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Swiss Chocolates and a Swiss Intern

Benjamin Probst came from a rather small village in Switzerland. Ben said that their

chocolate was the best (probably true), favored the phrase “of course!” instead of the

more polite term “yes” if asked a question, and thought that vegetables in a meal

were quite useless.

After graduating from a university in Switzerland in civil engineering, Ben wanted to

adventure a bit. He had always wanted to visit Hawai’i so he began trying to contact

Jay Jarman (a friend of a friend), asking if he could volunteer to help Common Grace

in exchange for a place to stay. For ten weeks. At first he messaged Jay on Facebook,

hoping to get a response within two weeks. Of course, Jay, never checking his

Facebook page, didn’t respond. Ben messaged Jay again, in hopes that contact could

be made. Nothing. This was particularly worrisome because Ben had already bought

his 10-week plane ticket to Hawai’i and had no place to stay. As a last resort, he

wrote an old-fashioned snail mail addressed to Common Grace (Attention: Jay

Jarman) and at long last finally got a response: yes, Jay could happily house Ben.

At the staff meetings before Ben’s arrival, Jay had voiced some concerns—and

rightly so, because Jay knew absolutely nothing about him, except maybe he that he

was from Switzerland. We prayed that Ben didn’t take to drinking; we prayed that

he had never been in jail.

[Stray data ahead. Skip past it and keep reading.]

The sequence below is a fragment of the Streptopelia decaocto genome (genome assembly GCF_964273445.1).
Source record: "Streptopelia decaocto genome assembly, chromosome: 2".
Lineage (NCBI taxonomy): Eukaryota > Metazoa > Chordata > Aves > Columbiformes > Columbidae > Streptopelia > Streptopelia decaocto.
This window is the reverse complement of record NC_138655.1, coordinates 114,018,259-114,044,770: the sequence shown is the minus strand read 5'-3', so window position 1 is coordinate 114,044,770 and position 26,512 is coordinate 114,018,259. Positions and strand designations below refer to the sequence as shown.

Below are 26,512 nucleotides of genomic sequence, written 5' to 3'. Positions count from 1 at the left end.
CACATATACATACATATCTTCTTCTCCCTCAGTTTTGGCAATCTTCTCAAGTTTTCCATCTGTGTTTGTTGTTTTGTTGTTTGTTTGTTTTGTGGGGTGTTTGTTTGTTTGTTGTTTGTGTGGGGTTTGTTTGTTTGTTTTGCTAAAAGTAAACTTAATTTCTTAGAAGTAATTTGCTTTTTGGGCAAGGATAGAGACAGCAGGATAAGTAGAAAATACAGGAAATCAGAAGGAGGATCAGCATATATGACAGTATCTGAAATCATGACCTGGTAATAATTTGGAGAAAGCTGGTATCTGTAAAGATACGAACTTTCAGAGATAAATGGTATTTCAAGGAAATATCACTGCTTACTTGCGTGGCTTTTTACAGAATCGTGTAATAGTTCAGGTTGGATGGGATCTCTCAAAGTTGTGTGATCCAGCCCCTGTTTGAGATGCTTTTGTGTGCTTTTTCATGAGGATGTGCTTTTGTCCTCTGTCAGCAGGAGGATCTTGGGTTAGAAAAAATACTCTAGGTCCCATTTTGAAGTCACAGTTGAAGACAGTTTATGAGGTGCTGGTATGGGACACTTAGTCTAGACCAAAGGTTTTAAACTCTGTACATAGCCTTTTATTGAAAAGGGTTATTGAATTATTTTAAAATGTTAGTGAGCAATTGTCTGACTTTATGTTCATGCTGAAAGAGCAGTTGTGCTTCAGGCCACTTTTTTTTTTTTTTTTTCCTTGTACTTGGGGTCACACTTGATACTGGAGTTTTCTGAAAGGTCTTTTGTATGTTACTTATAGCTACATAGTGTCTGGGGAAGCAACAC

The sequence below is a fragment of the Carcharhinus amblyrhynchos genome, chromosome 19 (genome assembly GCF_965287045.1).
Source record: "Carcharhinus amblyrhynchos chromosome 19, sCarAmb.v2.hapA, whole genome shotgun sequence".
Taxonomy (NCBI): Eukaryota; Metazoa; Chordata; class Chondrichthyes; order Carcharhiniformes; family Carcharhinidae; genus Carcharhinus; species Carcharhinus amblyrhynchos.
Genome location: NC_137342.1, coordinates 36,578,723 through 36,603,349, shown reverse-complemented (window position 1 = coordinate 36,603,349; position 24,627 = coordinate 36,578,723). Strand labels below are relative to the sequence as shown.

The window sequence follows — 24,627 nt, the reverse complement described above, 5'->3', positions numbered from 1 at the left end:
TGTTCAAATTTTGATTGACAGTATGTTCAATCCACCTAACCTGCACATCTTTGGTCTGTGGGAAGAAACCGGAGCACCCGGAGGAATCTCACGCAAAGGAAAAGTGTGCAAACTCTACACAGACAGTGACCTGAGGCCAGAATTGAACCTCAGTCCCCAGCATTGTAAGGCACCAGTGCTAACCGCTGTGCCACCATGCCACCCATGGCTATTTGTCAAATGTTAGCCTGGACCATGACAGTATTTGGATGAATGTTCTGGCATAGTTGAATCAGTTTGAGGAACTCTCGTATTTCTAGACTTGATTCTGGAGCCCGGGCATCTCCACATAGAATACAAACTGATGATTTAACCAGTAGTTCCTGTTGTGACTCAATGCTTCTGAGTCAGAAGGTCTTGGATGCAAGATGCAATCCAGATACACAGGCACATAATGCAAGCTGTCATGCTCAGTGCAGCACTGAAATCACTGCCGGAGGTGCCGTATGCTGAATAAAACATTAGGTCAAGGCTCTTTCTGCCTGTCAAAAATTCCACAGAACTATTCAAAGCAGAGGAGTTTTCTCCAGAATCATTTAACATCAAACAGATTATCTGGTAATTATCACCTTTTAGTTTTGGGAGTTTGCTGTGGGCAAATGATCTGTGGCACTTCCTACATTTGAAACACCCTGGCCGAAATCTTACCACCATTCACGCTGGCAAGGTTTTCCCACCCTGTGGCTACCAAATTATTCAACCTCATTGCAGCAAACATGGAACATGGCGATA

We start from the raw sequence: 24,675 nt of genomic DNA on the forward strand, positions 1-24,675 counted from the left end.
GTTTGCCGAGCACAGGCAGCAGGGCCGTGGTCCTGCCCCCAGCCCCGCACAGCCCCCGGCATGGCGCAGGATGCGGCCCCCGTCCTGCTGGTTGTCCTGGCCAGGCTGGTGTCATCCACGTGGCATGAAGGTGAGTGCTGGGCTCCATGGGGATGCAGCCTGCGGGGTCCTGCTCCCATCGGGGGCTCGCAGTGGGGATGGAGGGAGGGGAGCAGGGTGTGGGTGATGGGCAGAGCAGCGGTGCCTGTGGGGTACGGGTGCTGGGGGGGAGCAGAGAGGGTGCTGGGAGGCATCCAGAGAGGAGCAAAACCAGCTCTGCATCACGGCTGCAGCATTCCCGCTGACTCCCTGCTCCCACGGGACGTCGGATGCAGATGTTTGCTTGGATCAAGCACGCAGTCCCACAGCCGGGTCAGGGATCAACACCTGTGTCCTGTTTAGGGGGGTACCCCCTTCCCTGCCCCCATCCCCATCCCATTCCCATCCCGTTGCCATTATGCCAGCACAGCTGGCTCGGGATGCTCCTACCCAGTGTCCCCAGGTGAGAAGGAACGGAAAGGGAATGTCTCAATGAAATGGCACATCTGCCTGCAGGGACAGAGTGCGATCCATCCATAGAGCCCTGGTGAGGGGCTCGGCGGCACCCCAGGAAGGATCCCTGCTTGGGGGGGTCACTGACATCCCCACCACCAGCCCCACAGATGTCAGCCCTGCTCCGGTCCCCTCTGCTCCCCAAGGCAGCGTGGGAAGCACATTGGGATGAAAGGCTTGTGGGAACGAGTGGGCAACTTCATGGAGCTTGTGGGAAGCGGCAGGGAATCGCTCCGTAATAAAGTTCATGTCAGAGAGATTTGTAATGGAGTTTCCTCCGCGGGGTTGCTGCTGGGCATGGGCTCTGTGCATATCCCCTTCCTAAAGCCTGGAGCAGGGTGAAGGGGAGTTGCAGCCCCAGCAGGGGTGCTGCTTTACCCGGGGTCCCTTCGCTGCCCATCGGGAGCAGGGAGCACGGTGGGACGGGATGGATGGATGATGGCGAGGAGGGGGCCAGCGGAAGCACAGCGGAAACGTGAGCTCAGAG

When we first met him, we didn’t know what to expect when we looked (way) up

and saw a skinny, six-foot 23 year-old wearing a cocky grin. But it turns out that we

didn’t have to worry because he didn’t drink (that much) and had never been to jail

(not once). He made friends with a Common Grace kid, Alika, with people at all the

churches he visited on the island and with us, here at Common Grace; learned how

to surf (kind of not really); got a golden tan; wore aloha shirts everyday (mostly

plastered with waves, hibiscuses or sailboats); saw a shark while fishing (now

crossed off his bucket list); took a spontaneous flight to Maui (by himself again);

learned to drive in O’ahu traffic and ate a lot of shrimp. The cheeky Ben we got to

know blessed us and we wish him all the best! Here is a little journal of his

experiences with us (you should know that he learned English two months ago):

My experience to be a mentor

During the time I stayed in Hawaii I was a mentor of a boy at Palolo elementary school. My new

friend is a 4th grade and his name is Alika. I learned a lot in this time when I spend time with him. The

most important thing I learned in this time was that to spend time, to listen and to take him

seriously. Have your focus on the child and don’t try to teach them. Spend your time with a child one

to one and you will win their hearts.

I learned from him too. Alika is very generous. He own almost nothing and yet when I gave him

chocolate as a Christmas present his first thought was with which person can I share that? He gave

his teacher some, his friends and I’m not sure whether he eats one. Another example is another gift

he became from another friend. This friend let him buy a poster whatever he wants and after it was

payed he gave me this poster and said: that’s for you uncle Ben, I and all our friends here can sign it

and then you can take that at home to Switzerland. Wow! How generous it is for a boy who has not

very much!


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